As hinted at back in February, has been trawling around looking for a buyer and today it found its harbour in the form of a US media giant. The ‘social music’ site has been bought by CBS Corporation for $280m (£140m). This is less than the earlier rumour, but still the largest-ever buyout of a UK-based “Web 2.0” site.

The site was founded in the UK five years ago (you may have heard the stories about the founders sleeping on the office roof in a tent when they couldn’t afford accommodation). It now has more than 15 million active users. Users basically connect with other listeners with similar music tastes, build their own personal radio stations and watch music video-clips.

Although the announcement today says that’s managing team (founders Felix Miller, Martin Stiksel and Richard Jones) will stay and the site will maintain its own separate identity, I can’t see this staying this way forever, now that it’s part of CBS, which will probably ditch the European sensibility of the service.

Stiksel reportedly said: “This move will really support us to get every track ever recorded and every music video ever made onto” He also says LastFM will “put the users in charge. CBS gets this.” Time will tell, time will tell.

Meanwhile for the less cynical among you, here is co-founder Richard Jones on the company blog today:

“The team here have spent a lot of time this year discussing what the future should hold for, and while contemplating raising some additional venture capital we were approached by CBS. As you can imagine, we have been approached numerous times in the past few years from all the usual suspects regarding acquisitions and so on; CBS are one of the few companies who needed no explanation of what we are doing, and we were impressed at how progressive their plans are. This deal with CBS gives us a chance to really make shine, and gives us more flexibility than other funding options would for doing all the crazy stuff we’re had scribbled on whiteboards for years.”

So why did CBS buy it? CBS radio is the largest radio group in the United States, with 179 stations in the top 50 markets, but traditional media growth is stagnating and all the action – as everyone knows, especially when it comes to music and the youth market – is all online. The purchase thus adds to an advertising portfolio that already includes conventional radio, broadcast and cable TV and outdoor services.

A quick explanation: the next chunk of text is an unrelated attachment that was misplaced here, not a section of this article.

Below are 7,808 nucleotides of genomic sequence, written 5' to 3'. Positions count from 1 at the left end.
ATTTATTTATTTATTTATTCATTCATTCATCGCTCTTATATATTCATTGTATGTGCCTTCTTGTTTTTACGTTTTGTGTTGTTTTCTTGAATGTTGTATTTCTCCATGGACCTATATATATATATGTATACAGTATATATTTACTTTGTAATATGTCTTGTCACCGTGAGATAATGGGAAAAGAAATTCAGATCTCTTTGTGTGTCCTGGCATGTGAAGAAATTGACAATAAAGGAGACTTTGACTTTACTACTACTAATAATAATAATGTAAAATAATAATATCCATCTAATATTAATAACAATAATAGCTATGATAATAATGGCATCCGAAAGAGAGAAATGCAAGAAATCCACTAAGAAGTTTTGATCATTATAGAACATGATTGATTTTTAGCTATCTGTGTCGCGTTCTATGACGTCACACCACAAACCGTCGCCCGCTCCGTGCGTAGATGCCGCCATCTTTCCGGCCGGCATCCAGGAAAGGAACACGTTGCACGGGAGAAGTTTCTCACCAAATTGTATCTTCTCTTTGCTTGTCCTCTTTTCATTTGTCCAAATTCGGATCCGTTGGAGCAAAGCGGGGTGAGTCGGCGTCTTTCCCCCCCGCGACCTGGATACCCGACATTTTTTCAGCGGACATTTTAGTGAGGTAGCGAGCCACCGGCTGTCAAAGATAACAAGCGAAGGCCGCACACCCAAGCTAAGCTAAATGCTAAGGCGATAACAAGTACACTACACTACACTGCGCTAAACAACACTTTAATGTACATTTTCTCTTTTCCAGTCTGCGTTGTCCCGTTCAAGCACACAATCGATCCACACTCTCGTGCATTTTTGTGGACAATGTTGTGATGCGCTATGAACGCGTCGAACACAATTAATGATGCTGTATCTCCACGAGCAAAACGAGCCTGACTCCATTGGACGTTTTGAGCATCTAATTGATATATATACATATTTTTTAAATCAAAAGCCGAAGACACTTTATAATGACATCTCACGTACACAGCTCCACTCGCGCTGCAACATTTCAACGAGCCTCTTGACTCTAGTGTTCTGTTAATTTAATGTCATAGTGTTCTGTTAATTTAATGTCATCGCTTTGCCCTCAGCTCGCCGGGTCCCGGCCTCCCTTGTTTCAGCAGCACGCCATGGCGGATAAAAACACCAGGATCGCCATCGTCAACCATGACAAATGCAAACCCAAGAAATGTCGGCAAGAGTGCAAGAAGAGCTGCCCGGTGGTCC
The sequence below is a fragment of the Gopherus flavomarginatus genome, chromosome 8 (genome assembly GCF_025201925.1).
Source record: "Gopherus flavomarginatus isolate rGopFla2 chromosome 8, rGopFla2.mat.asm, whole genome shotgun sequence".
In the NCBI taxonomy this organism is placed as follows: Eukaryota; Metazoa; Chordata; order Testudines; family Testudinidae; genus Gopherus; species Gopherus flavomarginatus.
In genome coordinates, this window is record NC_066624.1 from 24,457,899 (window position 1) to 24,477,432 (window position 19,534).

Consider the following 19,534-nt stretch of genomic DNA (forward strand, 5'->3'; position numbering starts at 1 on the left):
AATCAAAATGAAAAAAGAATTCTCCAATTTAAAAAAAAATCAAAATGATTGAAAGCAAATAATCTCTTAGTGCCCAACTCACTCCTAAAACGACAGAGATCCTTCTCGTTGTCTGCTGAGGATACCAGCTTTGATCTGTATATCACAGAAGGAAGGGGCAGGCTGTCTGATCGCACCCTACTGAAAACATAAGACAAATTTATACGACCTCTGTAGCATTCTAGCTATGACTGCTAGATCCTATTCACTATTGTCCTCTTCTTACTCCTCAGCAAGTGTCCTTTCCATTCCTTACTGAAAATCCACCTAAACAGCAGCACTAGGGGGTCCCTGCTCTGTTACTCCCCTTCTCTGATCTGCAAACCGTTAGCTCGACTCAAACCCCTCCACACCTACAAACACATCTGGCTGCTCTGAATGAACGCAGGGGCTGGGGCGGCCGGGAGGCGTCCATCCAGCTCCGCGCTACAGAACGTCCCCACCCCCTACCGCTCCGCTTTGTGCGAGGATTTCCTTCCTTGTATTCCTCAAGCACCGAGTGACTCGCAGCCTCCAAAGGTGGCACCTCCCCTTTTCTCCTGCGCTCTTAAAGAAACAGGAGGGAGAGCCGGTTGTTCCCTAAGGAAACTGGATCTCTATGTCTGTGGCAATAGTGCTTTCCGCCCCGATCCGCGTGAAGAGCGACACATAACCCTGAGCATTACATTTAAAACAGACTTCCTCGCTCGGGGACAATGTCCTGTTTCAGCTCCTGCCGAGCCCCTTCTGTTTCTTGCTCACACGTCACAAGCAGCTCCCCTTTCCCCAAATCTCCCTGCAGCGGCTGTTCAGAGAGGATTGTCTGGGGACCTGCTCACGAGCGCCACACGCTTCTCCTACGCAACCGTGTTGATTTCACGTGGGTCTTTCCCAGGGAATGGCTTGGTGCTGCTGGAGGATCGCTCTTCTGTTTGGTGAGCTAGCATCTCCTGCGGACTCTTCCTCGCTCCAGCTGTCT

CBS now has a strategy of reaching as big an audience as possible, not on creating content. It sounds like they plan to rely more on the users and viewers themselves to do that. In fact, CBS CEO Leslie Moonves says’s community play us “central to CBS”. In truth CBS is coming late to the now established idea that music is a natural community builder and therefore a very ‘sticky’ eyeball attractor. As an anonymous CBS executive has already said: “We see it as a chance to get new eyeballs — or in this case earlobes.”

As for the price, it looks easily affordable by US standards. Consider some earlier deals: News Corp bought MySpace for $580m (£290m) in 2005. Google paid $165bn (£82bn) YouTube in 2006. But according to the LA Times, the final price for closely held could rise substantially if performance targets are met. got its first round of funding last May from Index Ventures.

There may be a problem for LastFM in that in the US the recent ruling by the Copyright Royalty Board massively increases the royalties Internet broadcasters have to pay for streaming digital songs. This has already hit Pandora‘s plans to expand outside the US.

However advertising may offer more hope. Although LastFM recommends music for purchase, sales are not in fact a big revenue earner. Instead CBS will probably create sponsored channels, garnering bigger corporate deals with its existing sales contacts.

Expect also CBS radio stattions to start to appear on LastFM. Country AND Western anyone?